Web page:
SINGAPORE - Four new SkillsFuture work-study programmes, offering more than 140 places over the next two years, will be introduced by higher learning institutes to provide Singaporeans with more work-study opportunities in emerging and growth sectors.
One of them, a Bachelor of Technology in computing, will be rolled out in mid-August by the National University of Singapore (NUS), in partnership with SkillsFuture Singapore as well as Singapore-based global consumer Internet company Sea.
It will be the first SkillsFuture Work-Study Degree Programme to be delivered in a "place-and-train" mode, with participants hired as full-time junior analysts prior to the start of the programme.
The new programmes were announced by Minister of State for Education and Manpower Gan Siow Huang at a virtual SkillsFuture Work-Study Fair held on Wednesday (Aug 12).
The work-study scheme is targeted at fresh polytechnic and Institute of Technical Education graduates.
Individuals who join these programmes hold a job that is as good as being a full-timer in a company while getting to upgrade their qualification to a specialist or advanced diploma through part-time classes.
As part of the new partnership, Sea will hire up to 120 students over the next five years.
Ngee Ann Polytechnic and Singapore Polytechnic (SP) graduates have been invited to apply for the first intake of this programme, while enrolment for subsequent intakes will be open to eligible polytechnic graduates from relevant disciplines.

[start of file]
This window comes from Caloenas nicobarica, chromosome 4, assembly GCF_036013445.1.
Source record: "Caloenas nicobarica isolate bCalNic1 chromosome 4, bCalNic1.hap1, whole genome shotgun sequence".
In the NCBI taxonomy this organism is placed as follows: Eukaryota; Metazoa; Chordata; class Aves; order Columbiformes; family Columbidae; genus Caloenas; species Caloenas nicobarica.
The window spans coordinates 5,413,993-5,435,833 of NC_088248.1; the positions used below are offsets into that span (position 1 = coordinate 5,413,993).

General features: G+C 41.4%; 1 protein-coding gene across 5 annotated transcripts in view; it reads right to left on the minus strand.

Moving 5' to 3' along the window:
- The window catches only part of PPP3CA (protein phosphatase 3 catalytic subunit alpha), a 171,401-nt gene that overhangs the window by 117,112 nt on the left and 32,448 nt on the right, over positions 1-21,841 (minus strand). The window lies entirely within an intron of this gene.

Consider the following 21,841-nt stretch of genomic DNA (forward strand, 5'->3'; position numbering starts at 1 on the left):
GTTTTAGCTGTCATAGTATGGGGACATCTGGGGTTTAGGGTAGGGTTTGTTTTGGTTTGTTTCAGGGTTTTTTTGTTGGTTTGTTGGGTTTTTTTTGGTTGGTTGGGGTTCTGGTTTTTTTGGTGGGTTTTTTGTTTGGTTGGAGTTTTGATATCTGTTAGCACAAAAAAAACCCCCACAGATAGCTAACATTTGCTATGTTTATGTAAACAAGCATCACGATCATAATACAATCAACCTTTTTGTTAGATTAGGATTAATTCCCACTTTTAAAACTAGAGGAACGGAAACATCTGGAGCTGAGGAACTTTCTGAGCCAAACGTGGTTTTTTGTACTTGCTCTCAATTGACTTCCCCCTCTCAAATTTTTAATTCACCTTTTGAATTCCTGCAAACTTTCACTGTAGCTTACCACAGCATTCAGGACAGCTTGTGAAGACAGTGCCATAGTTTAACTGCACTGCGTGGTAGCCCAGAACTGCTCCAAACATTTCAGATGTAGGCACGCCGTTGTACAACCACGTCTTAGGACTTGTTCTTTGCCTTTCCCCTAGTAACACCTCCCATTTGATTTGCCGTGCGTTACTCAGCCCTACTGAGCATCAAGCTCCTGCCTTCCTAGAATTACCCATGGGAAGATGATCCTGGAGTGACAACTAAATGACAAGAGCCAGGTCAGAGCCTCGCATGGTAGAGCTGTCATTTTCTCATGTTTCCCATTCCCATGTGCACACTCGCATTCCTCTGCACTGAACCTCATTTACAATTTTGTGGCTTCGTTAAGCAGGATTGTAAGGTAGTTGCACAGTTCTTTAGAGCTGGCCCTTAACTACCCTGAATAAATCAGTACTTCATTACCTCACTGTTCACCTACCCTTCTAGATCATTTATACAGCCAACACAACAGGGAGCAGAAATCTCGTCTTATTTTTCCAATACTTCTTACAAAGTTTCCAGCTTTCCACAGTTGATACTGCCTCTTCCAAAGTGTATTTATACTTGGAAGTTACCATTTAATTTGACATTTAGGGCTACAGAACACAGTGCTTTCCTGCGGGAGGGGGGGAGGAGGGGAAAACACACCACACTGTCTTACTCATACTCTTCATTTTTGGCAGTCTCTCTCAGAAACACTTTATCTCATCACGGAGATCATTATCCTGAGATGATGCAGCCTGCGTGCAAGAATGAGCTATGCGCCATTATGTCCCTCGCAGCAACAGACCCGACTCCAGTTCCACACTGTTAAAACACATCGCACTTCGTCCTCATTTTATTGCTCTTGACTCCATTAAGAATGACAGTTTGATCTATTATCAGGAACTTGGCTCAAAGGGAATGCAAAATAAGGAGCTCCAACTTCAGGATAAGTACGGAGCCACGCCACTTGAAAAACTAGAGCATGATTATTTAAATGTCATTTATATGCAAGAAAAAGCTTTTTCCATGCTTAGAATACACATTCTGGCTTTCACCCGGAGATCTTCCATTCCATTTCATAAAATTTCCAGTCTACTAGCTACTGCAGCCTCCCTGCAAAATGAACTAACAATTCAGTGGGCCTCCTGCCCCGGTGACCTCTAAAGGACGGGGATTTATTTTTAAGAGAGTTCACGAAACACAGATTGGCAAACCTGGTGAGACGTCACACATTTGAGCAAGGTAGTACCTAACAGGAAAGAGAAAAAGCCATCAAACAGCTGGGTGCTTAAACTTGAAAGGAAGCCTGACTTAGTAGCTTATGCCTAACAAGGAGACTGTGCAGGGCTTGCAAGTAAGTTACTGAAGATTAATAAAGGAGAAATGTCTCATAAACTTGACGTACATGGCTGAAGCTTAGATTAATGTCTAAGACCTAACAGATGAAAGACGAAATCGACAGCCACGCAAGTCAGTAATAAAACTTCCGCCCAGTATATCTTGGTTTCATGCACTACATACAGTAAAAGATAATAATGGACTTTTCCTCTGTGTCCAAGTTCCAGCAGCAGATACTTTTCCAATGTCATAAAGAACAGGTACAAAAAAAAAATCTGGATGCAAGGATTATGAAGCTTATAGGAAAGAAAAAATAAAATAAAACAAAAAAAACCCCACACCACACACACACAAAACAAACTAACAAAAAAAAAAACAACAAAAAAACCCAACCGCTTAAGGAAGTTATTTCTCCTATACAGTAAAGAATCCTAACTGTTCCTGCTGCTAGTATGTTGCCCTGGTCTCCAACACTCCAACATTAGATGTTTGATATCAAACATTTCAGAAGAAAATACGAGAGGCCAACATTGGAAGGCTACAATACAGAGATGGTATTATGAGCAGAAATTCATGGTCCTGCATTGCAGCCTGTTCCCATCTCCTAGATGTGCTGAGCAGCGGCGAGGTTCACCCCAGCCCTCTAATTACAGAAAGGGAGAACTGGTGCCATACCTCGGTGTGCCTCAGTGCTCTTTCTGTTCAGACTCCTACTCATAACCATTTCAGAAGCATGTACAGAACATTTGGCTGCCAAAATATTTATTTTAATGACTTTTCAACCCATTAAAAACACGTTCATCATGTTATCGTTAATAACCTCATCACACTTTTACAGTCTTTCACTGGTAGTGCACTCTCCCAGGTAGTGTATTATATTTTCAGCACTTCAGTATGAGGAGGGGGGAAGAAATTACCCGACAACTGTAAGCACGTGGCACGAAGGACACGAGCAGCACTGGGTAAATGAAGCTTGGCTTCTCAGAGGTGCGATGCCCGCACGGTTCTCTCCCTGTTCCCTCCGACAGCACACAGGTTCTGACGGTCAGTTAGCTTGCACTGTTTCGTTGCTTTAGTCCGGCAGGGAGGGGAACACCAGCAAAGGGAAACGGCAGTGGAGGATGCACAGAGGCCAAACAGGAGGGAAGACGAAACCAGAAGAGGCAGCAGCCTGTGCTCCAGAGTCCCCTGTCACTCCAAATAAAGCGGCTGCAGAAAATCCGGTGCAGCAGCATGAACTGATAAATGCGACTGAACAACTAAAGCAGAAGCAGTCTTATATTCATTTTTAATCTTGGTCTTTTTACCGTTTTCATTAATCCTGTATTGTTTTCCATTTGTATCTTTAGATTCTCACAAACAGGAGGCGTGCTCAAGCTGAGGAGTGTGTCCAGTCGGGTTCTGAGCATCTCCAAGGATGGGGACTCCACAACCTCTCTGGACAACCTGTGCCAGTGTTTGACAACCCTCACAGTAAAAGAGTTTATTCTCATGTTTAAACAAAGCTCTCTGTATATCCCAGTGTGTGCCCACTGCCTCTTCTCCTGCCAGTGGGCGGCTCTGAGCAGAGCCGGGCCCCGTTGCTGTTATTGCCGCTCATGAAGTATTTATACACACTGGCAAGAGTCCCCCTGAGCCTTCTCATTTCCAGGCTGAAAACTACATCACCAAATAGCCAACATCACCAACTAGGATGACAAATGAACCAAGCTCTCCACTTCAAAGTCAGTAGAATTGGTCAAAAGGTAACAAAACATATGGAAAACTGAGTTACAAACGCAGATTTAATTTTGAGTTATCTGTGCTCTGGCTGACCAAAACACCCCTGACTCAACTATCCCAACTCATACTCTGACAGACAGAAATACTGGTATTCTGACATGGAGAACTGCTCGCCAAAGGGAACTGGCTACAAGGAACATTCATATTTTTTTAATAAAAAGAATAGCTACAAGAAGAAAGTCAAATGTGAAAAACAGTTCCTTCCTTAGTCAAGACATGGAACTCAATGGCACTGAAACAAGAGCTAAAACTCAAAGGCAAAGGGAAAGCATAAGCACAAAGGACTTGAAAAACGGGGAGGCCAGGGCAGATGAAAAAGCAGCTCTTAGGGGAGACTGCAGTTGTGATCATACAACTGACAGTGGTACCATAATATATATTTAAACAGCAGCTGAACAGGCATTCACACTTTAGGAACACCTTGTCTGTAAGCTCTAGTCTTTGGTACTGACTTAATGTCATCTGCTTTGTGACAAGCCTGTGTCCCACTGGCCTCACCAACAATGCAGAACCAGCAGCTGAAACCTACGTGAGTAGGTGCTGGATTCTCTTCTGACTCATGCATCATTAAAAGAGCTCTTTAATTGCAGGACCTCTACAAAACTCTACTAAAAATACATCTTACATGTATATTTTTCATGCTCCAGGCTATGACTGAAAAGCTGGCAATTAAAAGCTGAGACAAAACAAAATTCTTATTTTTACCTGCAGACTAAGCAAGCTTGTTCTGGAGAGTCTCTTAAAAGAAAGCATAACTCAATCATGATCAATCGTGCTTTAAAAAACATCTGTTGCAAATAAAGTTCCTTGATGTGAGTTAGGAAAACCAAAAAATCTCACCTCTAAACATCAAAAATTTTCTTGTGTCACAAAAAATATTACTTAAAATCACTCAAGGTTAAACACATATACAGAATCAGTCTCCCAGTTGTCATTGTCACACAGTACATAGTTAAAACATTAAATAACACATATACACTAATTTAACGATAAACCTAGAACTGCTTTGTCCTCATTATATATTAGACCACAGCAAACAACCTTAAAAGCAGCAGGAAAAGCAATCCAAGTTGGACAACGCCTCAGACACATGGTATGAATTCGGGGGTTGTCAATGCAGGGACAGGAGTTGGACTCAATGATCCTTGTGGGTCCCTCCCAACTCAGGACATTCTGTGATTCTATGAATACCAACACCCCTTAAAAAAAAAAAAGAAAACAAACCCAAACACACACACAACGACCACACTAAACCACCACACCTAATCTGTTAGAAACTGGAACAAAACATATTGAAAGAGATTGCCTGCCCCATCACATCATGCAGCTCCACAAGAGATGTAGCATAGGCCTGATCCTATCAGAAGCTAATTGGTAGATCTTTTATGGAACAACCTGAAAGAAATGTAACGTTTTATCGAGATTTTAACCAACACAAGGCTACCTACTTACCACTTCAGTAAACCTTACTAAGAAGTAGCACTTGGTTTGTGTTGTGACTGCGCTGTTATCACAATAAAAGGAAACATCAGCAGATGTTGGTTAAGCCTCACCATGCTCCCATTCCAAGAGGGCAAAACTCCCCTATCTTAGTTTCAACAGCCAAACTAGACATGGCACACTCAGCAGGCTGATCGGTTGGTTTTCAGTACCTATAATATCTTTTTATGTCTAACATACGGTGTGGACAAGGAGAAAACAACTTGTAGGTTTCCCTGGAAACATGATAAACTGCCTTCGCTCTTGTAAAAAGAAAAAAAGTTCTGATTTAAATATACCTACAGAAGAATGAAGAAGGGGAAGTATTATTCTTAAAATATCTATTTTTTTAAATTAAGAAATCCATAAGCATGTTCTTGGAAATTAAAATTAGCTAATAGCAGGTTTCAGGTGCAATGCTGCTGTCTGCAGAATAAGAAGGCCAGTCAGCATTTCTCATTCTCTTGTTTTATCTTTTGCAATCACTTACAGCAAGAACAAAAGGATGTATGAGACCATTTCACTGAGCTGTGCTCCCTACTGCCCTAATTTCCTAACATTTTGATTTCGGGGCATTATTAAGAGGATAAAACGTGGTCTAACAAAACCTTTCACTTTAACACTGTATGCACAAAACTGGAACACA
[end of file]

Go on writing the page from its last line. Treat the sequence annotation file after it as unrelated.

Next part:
Participants will undergo workplace-based training, assignments and assessments, which will contribute close to 30 per cent of credits towards the degree.
Trainees who graduate at the end of the 3½-year programme will have the opportunity to become full-time analysts in the company.
The other three new SkillsFuture Work-Study Programmes, in the biomedical sciences and media sectors, were launched by Nanyang Polytechnic, Republic Polytechnic and Temasek Polytechnic.
Ms Gan noted on Wednesday that many students have had concerns about their graduate employment prospects due to the coronavirus pandemic.
She said: "The Covid-19 pandemic has not only changed our way of life, but also significantly disrupted our economy. Recovery will take time, and the job market will be challenging in the coming years."
Encouraging fresh graduates to consider taking up work-study programmes, she added: "Besides conferring a higher educational qualification, (the programmes) allow participating students to continue honing their industry-relevant skillsets through on-the-job training and work-based projects.
"From the employers' perspective, these programmes enable companies to build their talent pipeline early.
"This is especially crucial to companies looking to jumpstart their post-pandemic recovery."
Ms Gan also announced a new portal that has been set up to enable students and graduates to learn more about SkillsFuture Work-Study Programmes and sign up for the opportunities posted by participating companies.
Employers can also use the portal to register their interest to participate in the work-study programmes, post job vacancies and hire suitable trainees.
Over 130 such opportunities are currently featured on the portal.
The SkillsFuture Work-Study Programme was inspired by the German and Swiss tradition of apprenticeships and first unveiled in 2015.
It started with 15 programmes across 12 sectors then, and has now expanded to 173 programmes across 36 sectors.